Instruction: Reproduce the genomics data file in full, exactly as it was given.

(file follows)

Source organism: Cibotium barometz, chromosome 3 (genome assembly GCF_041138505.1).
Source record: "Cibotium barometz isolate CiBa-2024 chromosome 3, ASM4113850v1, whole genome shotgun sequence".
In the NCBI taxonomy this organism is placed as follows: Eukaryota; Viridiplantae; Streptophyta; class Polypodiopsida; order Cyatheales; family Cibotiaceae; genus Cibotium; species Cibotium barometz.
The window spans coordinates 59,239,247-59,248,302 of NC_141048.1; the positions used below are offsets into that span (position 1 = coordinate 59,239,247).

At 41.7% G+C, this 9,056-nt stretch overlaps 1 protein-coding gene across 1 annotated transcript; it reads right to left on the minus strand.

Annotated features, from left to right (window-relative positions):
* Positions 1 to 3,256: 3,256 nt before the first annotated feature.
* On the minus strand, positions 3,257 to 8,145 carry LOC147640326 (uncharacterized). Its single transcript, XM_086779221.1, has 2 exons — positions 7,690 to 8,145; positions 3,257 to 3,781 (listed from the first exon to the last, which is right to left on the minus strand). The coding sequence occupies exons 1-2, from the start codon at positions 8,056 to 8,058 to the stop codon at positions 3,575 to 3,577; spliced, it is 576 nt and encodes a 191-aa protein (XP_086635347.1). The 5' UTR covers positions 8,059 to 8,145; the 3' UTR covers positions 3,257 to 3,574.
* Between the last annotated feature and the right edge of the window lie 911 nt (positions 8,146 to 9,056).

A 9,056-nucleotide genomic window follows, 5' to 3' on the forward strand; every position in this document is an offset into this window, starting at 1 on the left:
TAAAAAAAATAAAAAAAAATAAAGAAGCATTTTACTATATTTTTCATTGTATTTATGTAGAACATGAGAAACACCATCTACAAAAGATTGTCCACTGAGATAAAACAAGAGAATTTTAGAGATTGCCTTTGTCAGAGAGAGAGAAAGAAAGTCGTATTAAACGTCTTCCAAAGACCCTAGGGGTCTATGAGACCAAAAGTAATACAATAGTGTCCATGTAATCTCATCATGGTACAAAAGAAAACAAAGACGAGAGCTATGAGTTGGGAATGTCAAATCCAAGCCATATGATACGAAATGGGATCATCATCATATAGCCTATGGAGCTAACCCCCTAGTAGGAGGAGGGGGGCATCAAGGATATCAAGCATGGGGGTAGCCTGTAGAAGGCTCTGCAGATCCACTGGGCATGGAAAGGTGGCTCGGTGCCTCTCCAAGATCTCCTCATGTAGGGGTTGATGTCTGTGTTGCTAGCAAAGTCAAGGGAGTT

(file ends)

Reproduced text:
Source organism: Cibotium barometz, chromosome 3 (genome assembly GCF_041138505.1).
Source record: "Cibotium barometz isolate CiBa-2024 chromosome 3, ASM4113850v1, whole genome shotgun sequence".
In the NCBI taxonomy this organism is placed as follows: Eukaryota; Viridiplantae; Streptophyta; class Polypodiopsida; order Cyatheales; family Cibotiaceae; genus Cibotium; species Cibotium barometz.
The window spans coordinates 59,239,247-59,248,302 of NC_141048.1; the positions used below are offsets into that span (position 1 = coordinate 59,239,247).

At 41.7% G+C, this 9,056-nt stretch overlaps 1 protein-coding gene across 1 annotated transcript; it reads right to left on the minus strand.

Annotated features, from left to right (window-relative positions):
* Positions 1 to 3,256: 3,256 nt before the first annotated feature.
* On the minus strand, positions 3,257 to 8,145 carry LOC147640326 (uncharacterized). Its single transcript, XM_086779221.1, has 2 exons — positions 7,690 to 8,145; positions 3,257 to 3,781 (listed from the first exon to the last, which is right to left on the minus strand). The coding sequence occupies exons 1-2, from the start codon at positions 8,056 to 8,058 to the stop codon at positions 3,575 to 3,577; spliced, it is 576 nt and encodes a 191-aa protein (XP_086635347.1). The 5' UTR covers positions 8,059 to 8,145; the 3' UTR covers positions 3,257 to 3,574.
* Between the last annotated feature and the right edge of the window lie 911 nt (positions 8,146 to 9,056).

A 9,056-nucleotide genomic window follows, 5' to 3' on the forward strand; every position in this document is an offset into this window, starting at 1 on the left:
TAAAAAAAATAAAAAAAAATAAAGAAGCATTTTACTATATTTTTCATTGTATTTATGTAGAACATGAGAAACACCATCTACAAAAGATTGTCCACTGAGATAAAACAAGAGAATTTTAGAGATTGCCTTTGTCAGAGAGAGAGAAAGAAAGTCGTATTAAACGTCTTCCAAAGACCCTAGGGGTCTATGAGACCAAAAGTAATACAATAGTGTCCATGTAATCTCATCATGGTACAAAAGAAAACAAAGACGAGAGCTATGAGTTGGGAATGTCAAATCCAAGCCATATGATACGAAATGGGATCATCATCATATAGCCTATGGAGCTAACCCCCTAGTAGGAGGAGGGGGGCATCAAGGATATCAAGCATGGGGGTAGCCTGTAGAAGGCTCTGCAGATCCACTGGGCATGGAAAGGTGGCTCGGTGCCTCTCCAAGATCTCCTCATGTAGGGGTTGATGTCTGTGTTGCTAGCAAAGTCAAGGGAGTT